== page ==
Cloclo, French king of kitsch
You may be perplexed at the sight and sound, seemingly everywhere in France just now, of a blond-haired king of kitsch with a high voice. Hugh Schofield recalls the late, lamented Claude François.
The man best known abroad for penning the song that became Frank Sinatra's signature tune My Way, François has never gone out of fashion in France, despite — or perhaps as a result of — embodying a camp showbiz style that is not exactly rock'n'roll and reeks of the early 70s.
But his death, they say, was one of the defining moments of the decade.
A quarter of a century on France is wallowing in one of its regular bouts of nostalgia. "Is it really 25 years already?" asked, mournfully; Le Parisien newspaper on its front page.
The singer's youthful face and silky hair stare out from the magazine covers; television is showing a series of recordings and retrospectives; yet another greatest hits album is out; and a film and stage-show based on his life are both in production.
François, universally known by his nickname Cloclo, died in tragic circumstances on March 11, 1978 when he tried to adjust a light-socket while in his bath at his flat in central Paris, leaving behind millions of grieving fans and a back-catalogue of nearly 300 songs.
Born in 1939 in Egypt, where his father was a shipping controller on the Suez Canal, François came to southern France with his family after the Suez crisis of 1956 and very soon after began his career singing at hotels and clubs on the Côte D'Azur.
In 1961 he moved to Paris, which was in the grip of the music craze known as "yeye," from the English "yeah-yeah," the Gallic progeny of rock'n'roll spawned by singers such as Johnny Hallyday and Eddie Mitchell.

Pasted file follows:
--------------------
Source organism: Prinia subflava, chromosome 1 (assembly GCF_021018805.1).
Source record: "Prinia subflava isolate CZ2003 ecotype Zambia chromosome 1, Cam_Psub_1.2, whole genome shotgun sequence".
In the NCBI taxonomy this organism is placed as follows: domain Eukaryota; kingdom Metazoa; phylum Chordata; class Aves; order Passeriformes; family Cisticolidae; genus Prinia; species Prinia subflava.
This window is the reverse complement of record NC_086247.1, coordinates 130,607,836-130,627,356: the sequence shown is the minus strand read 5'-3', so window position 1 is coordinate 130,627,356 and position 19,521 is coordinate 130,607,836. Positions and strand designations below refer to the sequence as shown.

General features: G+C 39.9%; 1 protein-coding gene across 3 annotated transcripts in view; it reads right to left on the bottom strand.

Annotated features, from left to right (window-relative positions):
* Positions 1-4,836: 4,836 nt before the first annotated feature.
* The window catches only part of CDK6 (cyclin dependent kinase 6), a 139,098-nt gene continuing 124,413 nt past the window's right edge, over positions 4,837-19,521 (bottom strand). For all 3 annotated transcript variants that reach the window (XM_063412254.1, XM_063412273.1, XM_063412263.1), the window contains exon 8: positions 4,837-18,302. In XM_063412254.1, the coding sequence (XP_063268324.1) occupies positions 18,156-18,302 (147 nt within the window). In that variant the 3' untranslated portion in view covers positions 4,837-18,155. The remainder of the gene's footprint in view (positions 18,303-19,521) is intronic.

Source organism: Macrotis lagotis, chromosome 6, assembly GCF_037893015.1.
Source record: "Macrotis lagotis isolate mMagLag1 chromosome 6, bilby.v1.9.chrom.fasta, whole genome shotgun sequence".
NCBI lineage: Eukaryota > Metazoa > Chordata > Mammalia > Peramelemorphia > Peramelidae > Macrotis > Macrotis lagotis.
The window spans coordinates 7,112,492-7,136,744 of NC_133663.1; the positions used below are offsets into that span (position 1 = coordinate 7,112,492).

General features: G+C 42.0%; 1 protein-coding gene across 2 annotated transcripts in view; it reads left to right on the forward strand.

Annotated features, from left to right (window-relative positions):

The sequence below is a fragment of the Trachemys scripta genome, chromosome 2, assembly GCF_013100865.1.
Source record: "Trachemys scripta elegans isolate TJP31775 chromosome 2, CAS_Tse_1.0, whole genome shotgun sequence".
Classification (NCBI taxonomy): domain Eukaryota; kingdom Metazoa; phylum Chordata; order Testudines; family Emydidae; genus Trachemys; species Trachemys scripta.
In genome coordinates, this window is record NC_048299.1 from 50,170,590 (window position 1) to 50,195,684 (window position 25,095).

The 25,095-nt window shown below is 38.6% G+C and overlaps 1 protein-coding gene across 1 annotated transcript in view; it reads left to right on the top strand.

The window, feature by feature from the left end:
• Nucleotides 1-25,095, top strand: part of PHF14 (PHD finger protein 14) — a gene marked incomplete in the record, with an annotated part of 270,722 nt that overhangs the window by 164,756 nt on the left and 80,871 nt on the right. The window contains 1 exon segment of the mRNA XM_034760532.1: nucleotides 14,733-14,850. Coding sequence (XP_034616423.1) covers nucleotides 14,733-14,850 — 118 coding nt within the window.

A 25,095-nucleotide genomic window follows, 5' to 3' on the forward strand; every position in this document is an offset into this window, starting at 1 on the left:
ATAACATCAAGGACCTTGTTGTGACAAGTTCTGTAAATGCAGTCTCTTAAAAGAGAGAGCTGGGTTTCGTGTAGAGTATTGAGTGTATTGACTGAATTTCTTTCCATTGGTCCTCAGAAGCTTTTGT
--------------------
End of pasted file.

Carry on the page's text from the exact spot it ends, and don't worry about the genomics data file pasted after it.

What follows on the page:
His first hit was in 1962 with Belles, Belles, Belles, a cover of the Everly Brothers tune Girls Girls Girls, and soon after that he was an established star, his innocent good looks and dapper suits ensuring a particular following among the female sex.
Many of his best-known records were French versions of English language singles - like the Beatles' I want to hold your hand, the Four Tops' It's the same old song and Winchester Cathedral by the New Vaudeville Band.
But François hit back in 1968 when he wrote Comme d'habitude about his split-up with singer France Gall. The song was reworked as My Way by English performer Paul Anka and went on to become Sinatra's classic. Another François hit Ces soirees-là became Oh what a night! by the Four Seasons.
By the mid-1970s François was riding the disco wave. Himself an indefatigable and accomplished dancer, he never appeared on stage without his heavily-permed and hot-panted four-woman troupe, known as Les Clodettes, who today are almost as much an icon as he is.
Modish interest in retro-music does something to explain François' continuing popularity, but more important is the sheer conservatism of French tastes, according to rock critic Christophe Conte of Les Inrockuptibles magazine.
"What you have to remember is that the same people who were friends of François 30 years ago are still in control of French radio and television, so they cannot help putting out the same old stuff," he said.
François had an eventful emotional life, with a succession of wives and girlfrields, and produced two sons.
He also survived an assassination attempt in 1977 which came two years after he was caught in an IRA bomb attack in the Hilton hotel in London.
He is buried at the village of Danemois, 30 miles (50 kilometres) southeast of Paris, where he lived in a converted mill from 1964 and where thousands of people make a regular pilgrimage.
"This is Graceland à la française," commented the house's current owner, Julien Lescure.